Well, the sensor failed to recover, so he killed himself. An internal check seems to have determined that the sensor may not be giving a reliable reading, so the software inside the sensor has shut down permanently.
I have decided to leave the sensor in place on the Cat so my vet will know how long it will last. Its sensor is attached very securely, so I wouldn’t try to remove it until it loosens naturally.
The cat sensor went off today and now I understand why it went wrong. The fiber was bent too much during the initial setup and did not penetrate under Cat’s skin to properly measure the interstitial fluid.
You can clearly see in this picture that Muffy’s little sensor tube is white and comes straight out, meaning it goes right into her skin where she was wearing it. On the Cat sensor the small thread is not visible in the picture but it is bent at the core. When the sensor was closed for the first time, the thread was completely attached to the plastic disk and barely came out!
Here is another view of those sensors. Arrows indicate filament tubes that would collect samples. You can clearly see in this picture that the Cat tube has adhesive on the outside. The Muffy tube is hard to see because it’s straight, but there’s no glue residue on the outside.
In the following picture you can see where the sensor was connected to the Cat. The arrow points to where the sensor filament was. You can clearly see in this photo that the thread was bent during the placement and was lying on top of her skin, instead of going straight in. This site also explains why the thread ended up with glue when it shouldn’t have been exposed with glue.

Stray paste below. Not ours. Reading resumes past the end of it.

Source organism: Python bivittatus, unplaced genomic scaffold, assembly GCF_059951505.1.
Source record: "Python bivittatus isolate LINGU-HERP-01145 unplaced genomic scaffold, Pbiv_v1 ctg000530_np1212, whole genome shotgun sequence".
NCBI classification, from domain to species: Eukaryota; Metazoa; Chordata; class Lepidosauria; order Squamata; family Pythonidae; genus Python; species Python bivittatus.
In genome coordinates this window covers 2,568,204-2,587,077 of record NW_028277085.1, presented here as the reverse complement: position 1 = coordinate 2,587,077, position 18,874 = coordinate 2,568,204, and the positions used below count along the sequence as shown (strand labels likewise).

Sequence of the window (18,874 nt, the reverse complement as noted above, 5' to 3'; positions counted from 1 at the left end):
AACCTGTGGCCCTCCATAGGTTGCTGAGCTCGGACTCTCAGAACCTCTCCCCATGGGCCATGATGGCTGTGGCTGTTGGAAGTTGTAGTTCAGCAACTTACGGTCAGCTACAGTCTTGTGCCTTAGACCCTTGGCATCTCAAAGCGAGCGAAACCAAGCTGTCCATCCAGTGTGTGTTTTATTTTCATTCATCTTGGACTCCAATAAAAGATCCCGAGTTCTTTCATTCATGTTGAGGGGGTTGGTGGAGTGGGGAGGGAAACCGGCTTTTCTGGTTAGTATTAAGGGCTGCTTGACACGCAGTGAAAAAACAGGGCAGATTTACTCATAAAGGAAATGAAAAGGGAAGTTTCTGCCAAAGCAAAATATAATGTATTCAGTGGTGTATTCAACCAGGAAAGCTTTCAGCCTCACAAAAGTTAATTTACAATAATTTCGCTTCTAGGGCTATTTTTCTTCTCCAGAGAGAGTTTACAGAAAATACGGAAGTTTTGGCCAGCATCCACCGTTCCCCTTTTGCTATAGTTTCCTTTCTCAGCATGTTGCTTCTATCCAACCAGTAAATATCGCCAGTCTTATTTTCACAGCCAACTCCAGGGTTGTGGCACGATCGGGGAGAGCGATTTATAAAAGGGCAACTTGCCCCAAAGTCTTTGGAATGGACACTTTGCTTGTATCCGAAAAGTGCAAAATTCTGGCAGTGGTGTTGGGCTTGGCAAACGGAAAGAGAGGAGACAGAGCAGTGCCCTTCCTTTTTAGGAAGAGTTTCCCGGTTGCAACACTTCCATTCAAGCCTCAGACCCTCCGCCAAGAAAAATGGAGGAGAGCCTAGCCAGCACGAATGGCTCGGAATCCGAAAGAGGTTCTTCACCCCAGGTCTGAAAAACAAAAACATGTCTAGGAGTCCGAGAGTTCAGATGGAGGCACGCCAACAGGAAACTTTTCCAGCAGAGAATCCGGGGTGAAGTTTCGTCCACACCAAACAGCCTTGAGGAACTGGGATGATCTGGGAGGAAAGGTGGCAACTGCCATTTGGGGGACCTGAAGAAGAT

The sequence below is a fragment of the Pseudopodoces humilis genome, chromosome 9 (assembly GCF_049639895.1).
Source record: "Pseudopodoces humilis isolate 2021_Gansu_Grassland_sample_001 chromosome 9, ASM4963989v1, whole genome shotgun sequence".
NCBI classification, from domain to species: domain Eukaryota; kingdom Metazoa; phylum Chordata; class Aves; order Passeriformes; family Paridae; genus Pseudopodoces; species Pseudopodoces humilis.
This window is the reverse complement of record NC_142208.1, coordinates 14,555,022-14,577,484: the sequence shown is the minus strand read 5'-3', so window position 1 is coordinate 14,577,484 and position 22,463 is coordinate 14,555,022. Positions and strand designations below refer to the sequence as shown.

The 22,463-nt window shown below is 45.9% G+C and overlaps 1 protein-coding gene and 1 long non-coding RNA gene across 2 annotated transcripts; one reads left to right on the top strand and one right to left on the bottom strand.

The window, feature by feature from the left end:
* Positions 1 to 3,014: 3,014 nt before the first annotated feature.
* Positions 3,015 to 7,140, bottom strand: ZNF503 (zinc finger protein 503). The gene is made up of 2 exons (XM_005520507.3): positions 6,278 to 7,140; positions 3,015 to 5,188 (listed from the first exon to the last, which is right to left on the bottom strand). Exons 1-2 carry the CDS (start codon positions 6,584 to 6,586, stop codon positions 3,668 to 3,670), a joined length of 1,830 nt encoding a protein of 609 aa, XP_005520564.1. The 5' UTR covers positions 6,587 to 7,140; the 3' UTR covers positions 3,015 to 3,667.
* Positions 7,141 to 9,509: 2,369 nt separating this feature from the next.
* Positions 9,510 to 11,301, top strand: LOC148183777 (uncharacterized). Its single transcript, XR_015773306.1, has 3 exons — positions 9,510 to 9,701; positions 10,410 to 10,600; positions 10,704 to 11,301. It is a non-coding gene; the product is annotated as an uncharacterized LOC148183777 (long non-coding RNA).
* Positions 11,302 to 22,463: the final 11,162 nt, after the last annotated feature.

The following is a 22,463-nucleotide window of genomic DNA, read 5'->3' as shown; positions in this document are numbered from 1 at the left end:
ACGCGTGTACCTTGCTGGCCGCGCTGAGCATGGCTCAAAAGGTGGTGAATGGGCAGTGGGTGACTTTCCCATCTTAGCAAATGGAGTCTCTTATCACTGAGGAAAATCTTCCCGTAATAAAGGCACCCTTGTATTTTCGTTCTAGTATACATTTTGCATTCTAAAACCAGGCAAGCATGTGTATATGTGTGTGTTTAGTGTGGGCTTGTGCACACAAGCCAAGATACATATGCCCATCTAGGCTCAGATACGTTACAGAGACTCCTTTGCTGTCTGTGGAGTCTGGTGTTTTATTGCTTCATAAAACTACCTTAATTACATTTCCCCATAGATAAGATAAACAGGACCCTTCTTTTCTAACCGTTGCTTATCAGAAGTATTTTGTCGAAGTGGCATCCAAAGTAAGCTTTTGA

You can also see that the close shave that Cat received was very close. Even though the sensor’s glue had already started to flake off and I used adhesive, it still has some small bumps on the skin from removing it. It looks bad in this picture because it’s so close.
Oliver’s sensor was fitted on June 24, 2020 by his in-house vet, the same vet who fitted Muffy’s sensor. Oliver successfully wore his sensor for 14 days. Actually, his sensor is still on at the time of this writing even though the life of the sensor expired 2 days ago. Oliver is a special story for me. He developed diabetes after taking prednisolone (a steroid) to relieve symptoms of tracheal collapse. Tracheal collapse is rare in cats and treatment options are limited. Because of this Oliver cannot stop taking steroids. For your treatment we are working to find the lowest dose of steroids you can take to control your symptoms from tracheal collapse. At the moment we are also trying to find the right dose of insulin to manage his blood sugar.
This is what Oliver’s one week glucose looks like. The purple dots are your actual readings at that time. As you can see, he has a slight curve, which is good, but his overall glucose levels are very high.
Here’s what a day of reading looks like. On the same day I was able to get his glucose down to where he needed to be for a few hours but I couldn’t keep it up.
After analyzing his glucose sensor I was able to add some notes to the readers. In my pre-insulin spring I added your insulin dose as a note to the device, but I can’t find that information anywhere in what I downloaded from the reader. It seems my records of how much insulin was given and when Oliver took his prednisolone may be lost. I am waiting for an email response from the technical experts to find out if this is true. Feline
Freestyle libre continuous glucose monitor price, freestyle libre continuous glucose monitor, freestyle libre continuous glucose monitor in dogs, continuous glucose monitoring freestyle libre, libre continuous glucose monitor, freestyle continuous glucose monitor, free libre glucose monitor, libre glucose monitor cost, freestyle libre glucose monitor, freestyle libre glucose monitoring system, freestyle libre continuous blood glucose monitor, freestyle libre 2 continuous glucose monitor